But with the board deadlocked on the Old Elk Neck bridge do-over, Broomell then moved on to the ancient history of the defunct, collapsed Mill Lane Bridge in Earleville, just outside Cecilton, that was closed for unsafe conditions years before it was decimated by Hurricane Floyd in 1999. She raised no objection in July when Flanigan outlined a plan, and the commissioners approved putting out a bid proposal, to remove sediment and the last of the old bridge debris from the stream that feeds Scotchman’s Creek and feeds into the Bohemia River and the Bay.
Yet Broomell has resurrected the Mill Lane bridge—which commissioners decided in 2007 should not be rebuilt due to costs, low traffic volume and significant environmental concerns—as part of her campaign against, and then to skinny-down, the Old Elk Neck bridge, which in the past she dubbed the “bridge to nowhere.”
“What about the people of Mill Lane? Don’t they deserve a bridge?” Broomell intoned Tuesday during her speeches about the Old Elk Neck structure.
If there ever was a bridge to nowhere it is Mill Lane. A handful of local residents may be nostalgic for the old fishin’ hole at a dam over the stream but in the more than a decade since the bridge has been closed most local residents have found other places to fish and other shortcuts, such as New Cut road, to travel around the stream.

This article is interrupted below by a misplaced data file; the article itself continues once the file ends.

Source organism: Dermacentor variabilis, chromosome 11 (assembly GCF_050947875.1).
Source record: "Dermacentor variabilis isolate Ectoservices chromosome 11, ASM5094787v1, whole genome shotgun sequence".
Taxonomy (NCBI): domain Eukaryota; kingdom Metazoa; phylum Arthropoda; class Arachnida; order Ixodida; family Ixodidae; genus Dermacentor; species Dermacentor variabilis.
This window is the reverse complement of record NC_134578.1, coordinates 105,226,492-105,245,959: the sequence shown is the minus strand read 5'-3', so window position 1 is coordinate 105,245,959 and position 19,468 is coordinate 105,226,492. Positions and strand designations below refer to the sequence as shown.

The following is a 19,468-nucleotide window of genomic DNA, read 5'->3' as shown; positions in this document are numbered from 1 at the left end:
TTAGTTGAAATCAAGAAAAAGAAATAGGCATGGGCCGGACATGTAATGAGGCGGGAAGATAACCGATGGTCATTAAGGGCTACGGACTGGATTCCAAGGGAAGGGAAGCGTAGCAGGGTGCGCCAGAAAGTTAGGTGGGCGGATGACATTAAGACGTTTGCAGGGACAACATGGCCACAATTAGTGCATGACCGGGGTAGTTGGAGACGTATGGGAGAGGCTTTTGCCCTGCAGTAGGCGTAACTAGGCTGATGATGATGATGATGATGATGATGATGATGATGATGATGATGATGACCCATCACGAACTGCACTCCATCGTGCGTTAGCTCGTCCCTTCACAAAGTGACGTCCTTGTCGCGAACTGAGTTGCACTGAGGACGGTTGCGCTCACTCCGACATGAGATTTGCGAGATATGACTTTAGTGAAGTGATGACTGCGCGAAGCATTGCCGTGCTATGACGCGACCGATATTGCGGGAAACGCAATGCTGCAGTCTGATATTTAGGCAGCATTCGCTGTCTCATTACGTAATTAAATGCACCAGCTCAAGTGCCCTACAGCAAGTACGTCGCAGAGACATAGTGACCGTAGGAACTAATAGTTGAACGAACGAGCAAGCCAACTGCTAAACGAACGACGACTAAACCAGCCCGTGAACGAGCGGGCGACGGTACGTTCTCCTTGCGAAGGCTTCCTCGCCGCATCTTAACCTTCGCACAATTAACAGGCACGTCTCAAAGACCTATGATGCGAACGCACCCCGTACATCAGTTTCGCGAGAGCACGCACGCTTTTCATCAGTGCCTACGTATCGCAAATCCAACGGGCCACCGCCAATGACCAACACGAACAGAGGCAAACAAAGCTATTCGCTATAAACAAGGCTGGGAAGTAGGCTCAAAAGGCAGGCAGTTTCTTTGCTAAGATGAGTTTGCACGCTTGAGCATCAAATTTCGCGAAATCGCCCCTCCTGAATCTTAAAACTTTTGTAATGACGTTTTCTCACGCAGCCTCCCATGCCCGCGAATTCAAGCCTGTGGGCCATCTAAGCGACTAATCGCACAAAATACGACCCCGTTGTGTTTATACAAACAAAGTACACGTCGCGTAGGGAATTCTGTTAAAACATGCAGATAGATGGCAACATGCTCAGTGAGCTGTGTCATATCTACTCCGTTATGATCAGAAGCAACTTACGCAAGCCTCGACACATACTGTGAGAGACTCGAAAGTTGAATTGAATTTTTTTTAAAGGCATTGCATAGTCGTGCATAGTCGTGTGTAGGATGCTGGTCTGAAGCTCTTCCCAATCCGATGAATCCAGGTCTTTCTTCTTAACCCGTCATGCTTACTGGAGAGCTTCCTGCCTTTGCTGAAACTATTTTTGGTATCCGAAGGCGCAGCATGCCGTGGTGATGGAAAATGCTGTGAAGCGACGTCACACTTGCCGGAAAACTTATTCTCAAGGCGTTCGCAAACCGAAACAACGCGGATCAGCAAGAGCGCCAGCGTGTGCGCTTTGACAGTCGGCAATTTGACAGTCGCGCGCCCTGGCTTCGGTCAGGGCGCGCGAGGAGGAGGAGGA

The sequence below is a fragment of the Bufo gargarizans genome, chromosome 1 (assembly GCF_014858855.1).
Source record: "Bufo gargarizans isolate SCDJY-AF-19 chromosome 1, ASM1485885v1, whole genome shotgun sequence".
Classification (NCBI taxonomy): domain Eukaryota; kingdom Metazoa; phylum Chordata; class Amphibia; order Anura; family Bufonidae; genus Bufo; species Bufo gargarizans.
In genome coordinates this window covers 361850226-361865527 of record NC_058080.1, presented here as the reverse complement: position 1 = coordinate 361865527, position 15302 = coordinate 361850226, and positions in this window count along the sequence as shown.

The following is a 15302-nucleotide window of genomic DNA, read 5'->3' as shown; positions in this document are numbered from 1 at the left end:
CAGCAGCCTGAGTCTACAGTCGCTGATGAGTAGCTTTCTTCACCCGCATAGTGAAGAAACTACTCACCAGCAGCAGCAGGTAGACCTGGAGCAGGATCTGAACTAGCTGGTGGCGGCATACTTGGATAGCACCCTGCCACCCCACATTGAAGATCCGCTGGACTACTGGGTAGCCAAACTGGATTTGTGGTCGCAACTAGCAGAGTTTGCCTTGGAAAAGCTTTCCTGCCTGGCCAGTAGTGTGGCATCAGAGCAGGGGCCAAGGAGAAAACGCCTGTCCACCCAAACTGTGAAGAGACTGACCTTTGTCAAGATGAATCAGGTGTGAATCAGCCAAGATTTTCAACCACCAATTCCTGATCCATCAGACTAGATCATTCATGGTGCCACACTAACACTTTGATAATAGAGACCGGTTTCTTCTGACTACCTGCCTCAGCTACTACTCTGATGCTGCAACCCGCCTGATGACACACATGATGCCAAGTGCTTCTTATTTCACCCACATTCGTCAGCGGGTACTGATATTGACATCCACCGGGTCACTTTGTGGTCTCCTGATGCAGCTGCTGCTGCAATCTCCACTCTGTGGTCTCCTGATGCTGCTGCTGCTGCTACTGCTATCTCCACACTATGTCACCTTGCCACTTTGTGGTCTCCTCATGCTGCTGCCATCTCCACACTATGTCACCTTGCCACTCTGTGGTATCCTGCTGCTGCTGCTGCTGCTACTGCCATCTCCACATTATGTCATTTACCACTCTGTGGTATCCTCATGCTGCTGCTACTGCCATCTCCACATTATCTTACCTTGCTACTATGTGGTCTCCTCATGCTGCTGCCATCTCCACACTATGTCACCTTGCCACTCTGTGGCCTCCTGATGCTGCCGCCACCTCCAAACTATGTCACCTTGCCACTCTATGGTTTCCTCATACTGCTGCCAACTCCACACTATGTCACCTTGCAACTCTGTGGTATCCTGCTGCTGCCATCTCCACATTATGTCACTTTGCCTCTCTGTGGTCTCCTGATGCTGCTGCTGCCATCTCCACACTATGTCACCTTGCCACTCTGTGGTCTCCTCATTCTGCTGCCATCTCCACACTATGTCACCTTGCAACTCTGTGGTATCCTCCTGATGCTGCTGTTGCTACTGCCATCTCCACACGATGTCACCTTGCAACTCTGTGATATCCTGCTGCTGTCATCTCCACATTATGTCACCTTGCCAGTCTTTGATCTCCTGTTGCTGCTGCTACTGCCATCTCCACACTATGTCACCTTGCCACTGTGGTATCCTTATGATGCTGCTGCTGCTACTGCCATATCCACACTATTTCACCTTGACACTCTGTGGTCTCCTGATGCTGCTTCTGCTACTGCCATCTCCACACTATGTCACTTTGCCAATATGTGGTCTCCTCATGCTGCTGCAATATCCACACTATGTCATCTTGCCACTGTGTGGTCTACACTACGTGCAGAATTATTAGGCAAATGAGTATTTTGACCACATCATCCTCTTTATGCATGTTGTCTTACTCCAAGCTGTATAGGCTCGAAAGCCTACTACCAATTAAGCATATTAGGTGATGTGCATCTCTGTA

A patient Flanigan outlined, yet again, the costs of even a modest roadway over the stream as “at least” $3.5 million and the probability that state and federal officials would not approve it anyway due to environmental concerns. And the nature of the Mill Lane site would also require application for special wetlands permits from the U.S. Army Corps of Engineers, which would be “an uphill slog,” he added.
After hours of verbiage, the bridge saga was again at a stalemate. But we’ll probably have to endure another re-run of this show, at least for as long as Mullin is around to let her try to do her do-overs. However, Mullin—who lost the Republican primary for re-election– will be out of a job in December, when his replacement for the District 1 seat will be sworn in.